And 'The People' Win It — An Update from Inly’s New Faculty and Staff

By E.S.S., Inly Parent

“Hey, why don’t you check in on how all the new folks are doing?” Inly Communications Director Liz Knox asked me. By “new folks” she meant the seven new Inly faculty and staff that started here in the Fall. “Let’s find out how they’re settling in, and how the first half of the year went for them.”

So I dropped the new folks an e-mail and asked them to tell me how the year was going and about their favorite part of Inly.

By evening, I had a reply from Pat Thompson, the new teacher in LE1. Pat has been a Montessori teacher for a long time.  Before she joined us she was at Bay Farm Montessori Academy in Duxbury where she taught for seven years at both the Lower Elementary and Upper Elementary levels.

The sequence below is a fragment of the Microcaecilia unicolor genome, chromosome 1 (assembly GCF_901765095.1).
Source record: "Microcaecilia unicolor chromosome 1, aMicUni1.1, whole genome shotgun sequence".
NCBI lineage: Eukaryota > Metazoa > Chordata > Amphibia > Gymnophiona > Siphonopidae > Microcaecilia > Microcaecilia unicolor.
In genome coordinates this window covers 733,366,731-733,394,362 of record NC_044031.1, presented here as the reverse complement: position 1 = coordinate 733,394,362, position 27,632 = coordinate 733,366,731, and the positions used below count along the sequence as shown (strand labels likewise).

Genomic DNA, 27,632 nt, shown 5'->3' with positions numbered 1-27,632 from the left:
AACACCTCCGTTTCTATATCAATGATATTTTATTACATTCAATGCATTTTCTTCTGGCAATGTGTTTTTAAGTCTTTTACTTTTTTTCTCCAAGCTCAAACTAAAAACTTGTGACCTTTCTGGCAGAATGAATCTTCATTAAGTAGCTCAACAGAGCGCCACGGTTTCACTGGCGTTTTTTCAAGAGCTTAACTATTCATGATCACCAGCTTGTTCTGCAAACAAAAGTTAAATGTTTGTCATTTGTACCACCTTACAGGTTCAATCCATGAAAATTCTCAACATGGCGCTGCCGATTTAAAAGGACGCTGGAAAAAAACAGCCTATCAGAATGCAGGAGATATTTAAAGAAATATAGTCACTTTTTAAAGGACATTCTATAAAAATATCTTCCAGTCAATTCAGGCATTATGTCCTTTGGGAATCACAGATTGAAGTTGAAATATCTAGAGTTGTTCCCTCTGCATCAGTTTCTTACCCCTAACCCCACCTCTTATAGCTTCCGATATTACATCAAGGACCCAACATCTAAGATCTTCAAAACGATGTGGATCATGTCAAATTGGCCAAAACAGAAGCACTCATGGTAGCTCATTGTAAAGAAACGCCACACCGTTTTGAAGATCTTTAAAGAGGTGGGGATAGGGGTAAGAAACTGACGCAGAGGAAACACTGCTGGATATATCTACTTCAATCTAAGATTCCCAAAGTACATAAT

Pat Thompson, LE1
Pat Thompson, LE1. Photo by Heidi Harting.

“Lower Elementary is my first love in age groups,” Pat wrote to me. “So it was great fun to get back to these energetic and wonderful children. They are so full of stories, humor and activity. There is NEVER a dull moment! Guess the big—not surprise, but joy—I have had, was to see how well the staff works together and how Donna and Annika inspire great things. Everyone is very happy working here. I feel lucky. There is also a lot going on all the time!”

I had asked Pat if she had any great stories from the first half of the year, and she said, “I am always amazed when my children get up on the stage to perform—like at the Winter Concert. It was such a great effort by Colleen and Meri-Lee and everyone. Sometimes you can’t imagine your children pulling off such a huge feat and then they do it! Weren’t they all grand?”